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Quantitative gas transfer of an intravascular oxygenator
Annals of Thoracic Surgery
Journal Article --- Old month value: Jan
The intravascular oxygenator is a newly developed device for intracaval gas exchange in critically ill patients with respiratory failure. In an experimental ex vivo model, performance characteristics of the intravascular oxygenator/carbon dioxide removal device were studied. With a mean hemoglobin concentration of 6.2 +/- 1.9 g/dL (mean +/- standard deviation), total O2 transfer was 21.8 +/- 4.8 mL/min at a blood flow of 1 L/min, 37.0 +/- 12.6 mL/min at 2 L/min, at 2 L/min, and 47.5 +/- 16.7 mL/min at 3 L/min. Total CO2 transfer was 27.3 +/- 6.6 mL/min at a blood flow of 1 L/min, 38.6 +/- 8.9 mL/min at 2 L/min, and 40.4 +/- 9.3 mL/min at 3 L/min. In contrast to total gas transfer, O2/CO2 transfer rates (mL/L) diminished significantly with increasing blood flow. In addition, there was a negative correlation between O2 transfer rate and venous O2 partial pressure (r = -0.73; p < 0.0001), a positive correlation between CO2 transfer rate and venous CO2 partial pressure (r = 0.65; p < 0.0001), and a positive correlation between O2 and CO2 transfer rates and blood hemoglobin level (r = 0.57 [p < 0.01] and r = 0.70 [p < 0.01], respectively). These results demonstrate that the behavior of the intravascular hollow-fiber oxygenator is similar to that of the classic membrane oxygenator used for cardiopulmonary bypass: total gas transfer correlates directly with blood flow and venous CO2 partial pressure and indirectly with venous O2 partial pressure. The O2 and CO2 transfer rates increase significantly with increasing hemoglobin content of the blood.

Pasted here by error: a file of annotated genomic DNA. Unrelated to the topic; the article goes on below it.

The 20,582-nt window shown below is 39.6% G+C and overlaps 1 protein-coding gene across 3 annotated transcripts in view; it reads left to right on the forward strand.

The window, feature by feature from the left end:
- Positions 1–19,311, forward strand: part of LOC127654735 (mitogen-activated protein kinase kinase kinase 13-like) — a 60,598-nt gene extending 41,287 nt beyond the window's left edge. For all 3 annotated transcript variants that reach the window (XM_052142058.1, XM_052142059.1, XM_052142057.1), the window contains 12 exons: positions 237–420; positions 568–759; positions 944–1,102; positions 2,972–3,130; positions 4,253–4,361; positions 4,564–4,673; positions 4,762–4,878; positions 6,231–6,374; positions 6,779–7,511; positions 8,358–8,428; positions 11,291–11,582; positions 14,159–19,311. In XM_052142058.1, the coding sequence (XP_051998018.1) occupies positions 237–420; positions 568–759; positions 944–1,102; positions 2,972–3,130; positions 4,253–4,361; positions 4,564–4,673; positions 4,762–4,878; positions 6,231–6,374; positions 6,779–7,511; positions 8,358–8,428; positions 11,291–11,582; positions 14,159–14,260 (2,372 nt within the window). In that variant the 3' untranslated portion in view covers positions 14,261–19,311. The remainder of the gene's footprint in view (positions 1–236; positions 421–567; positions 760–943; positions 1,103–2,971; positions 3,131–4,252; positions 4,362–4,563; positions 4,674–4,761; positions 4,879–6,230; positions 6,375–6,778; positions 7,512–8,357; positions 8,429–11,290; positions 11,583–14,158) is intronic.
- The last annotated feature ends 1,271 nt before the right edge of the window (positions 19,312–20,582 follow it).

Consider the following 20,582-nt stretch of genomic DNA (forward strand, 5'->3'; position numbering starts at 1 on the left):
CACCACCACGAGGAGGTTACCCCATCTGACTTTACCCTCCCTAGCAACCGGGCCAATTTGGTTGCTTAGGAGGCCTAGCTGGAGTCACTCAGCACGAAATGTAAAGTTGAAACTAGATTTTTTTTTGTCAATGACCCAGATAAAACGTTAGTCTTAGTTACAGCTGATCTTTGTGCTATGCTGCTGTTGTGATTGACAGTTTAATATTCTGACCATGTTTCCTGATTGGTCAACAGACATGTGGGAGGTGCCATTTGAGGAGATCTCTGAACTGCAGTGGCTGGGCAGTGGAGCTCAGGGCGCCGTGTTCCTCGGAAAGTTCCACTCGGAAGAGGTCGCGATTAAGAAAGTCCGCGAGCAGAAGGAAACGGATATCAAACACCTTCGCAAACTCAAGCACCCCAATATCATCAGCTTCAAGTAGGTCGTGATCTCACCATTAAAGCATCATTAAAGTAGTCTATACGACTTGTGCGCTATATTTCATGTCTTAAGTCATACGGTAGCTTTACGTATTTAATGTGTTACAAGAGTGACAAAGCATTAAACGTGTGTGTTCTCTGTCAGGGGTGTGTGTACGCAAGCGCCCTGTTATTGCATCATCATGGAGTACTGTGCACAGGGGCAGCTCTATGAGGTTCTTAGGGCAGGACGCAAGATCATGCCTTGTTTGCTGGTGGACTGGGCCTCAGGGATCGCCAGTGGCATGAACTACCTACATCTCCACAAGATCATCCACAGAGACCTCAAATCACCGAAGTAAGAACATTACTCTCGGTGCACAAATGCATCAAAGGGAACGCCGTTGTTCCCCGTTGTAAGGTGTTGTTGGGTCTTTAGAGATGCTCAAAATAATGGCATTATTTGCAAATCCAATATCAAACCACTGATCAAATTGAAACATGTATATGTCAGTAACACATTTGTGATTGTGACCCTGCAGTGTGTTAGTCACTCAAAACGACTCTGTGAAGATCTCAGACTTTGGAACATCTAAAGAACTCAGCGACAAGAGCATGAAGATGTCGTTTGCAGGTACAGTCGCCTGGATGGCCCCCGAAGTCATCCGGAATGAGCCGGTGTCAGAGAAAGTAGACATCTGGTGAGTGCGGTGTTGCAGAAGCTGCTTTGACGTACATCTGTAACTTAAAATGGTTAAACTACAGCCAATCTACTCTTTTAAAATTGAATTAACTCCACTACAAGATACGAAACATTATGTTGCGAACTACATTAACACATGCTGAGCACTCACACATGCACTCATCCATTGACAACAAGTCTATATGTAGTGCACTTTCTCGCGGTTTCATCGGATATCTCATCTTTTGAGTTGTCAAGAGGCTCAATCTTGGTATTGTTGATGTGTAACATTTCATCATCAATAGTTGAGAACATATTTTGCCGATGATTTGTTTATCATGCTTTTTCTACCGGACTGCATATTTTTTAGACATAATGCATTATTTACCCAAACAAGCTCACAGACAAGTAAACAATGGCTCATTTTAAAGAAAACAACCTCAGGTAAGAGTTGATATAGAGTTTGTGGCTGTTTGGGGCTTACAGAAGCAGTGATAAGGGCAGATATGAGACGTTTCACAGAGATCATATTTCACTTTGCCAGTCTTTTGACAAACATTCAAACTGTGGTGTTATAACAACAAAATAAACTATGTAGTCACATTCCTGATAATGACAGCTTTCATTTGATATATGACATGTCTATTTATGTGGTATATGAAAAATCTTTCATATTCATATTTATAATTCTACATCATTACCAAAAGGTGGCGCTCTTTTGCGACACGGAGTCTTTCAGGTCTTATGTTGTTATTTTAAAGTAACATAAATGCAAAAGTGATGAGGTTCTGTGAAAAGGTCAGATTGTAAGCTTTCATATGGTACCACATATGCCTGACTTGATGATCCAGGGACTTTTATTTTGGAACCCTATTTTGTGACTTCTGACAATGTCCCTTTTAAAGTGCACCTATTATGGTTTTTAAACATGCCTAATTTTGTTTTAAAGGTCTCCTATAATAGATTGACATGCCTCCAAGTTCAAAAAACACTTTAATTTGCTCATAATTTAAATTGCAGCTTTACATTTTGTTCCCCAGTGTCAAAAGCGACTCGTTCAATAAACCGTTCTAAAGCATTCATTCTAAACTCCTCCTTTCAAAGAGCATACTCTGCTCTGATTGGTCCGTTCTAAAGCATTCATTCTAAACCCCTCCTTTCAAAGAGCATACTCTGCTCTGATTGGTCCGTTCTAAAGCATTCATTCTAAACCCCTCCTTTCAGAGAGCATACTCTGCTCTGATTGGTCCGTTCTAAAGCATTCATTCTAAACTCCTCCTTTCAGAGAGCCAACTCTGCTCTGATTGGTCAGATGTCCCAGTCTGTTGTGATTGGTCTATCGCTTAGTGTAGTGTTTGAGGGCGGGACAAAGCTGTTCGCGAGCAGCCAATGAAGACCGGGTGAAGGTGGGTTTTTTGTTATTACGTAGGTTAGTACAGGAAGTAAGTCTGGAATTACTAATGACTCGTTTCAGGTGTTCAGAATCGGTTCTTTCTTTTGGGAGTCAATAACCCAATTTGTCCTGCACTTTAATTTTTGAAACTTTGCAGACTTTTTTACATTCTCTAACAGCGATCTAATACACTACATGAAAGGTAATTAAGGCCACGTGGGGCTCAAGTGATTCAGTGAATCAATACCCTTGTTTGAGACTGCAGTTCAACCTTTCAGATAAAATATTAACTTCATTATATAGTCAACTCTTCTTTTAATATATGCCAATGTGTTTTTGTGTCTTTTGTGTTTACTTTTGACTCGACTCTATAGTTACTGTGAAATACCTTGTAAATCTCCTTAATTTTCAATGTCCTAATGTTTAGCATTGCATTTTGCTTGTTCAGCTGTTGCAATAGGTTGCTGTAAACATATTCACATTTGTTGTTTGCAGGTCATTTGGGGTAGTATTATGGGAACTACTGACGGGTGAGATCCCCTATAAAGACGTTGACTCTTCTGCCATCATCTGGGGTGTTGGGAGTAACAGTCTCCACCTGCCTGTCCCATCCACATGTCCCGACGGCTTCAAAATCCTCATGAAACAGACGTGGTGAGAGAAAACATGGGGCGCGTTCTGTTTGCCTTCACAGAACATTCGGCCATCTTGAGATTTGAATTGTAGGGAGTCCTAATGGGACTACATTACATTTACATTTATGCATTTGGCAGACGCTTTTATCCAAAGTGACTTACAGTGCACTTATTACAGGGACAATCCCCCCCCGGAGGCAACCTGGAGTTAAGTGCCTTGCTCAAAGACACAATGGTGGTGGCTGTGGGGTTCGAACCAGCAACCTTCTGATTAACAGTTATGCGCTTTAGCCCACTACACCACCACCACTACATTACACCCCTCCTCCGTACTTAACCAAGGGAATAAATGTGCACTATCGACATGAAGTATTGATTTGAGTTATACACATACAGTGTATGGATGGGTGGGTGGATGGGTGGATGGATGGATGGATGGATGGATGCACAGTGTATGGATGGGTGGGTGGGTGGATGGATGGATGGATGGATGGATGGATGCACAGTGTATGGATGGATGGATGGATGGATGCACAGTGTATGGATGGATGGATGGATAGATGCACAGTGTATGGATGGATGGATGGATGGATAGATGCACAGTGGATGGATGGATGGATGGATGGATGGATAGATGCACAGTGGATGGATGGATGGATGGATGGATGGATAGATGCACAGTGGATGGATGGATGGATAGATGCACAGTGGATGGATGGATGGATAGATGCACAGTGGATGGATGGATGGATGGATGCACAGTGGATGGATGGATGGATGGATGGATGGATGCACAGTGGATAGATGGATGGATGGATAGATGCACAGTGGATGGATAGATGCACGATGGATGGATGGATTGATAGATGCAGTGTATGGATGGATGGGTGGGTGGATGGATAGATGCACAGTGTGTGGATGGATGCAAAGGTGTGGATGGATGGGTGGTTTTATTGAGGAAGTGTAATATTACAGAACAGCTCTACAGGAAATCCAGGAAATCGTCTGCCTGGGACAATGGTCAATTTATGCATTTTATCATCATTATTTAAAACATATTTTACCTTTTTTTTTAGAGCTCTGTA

Animals Carbon Dioxide/*blood Cattle Hemoglobin A/analysis Oxygen/*blood *Oxygenators Partial Pressure Regional Blood Flow
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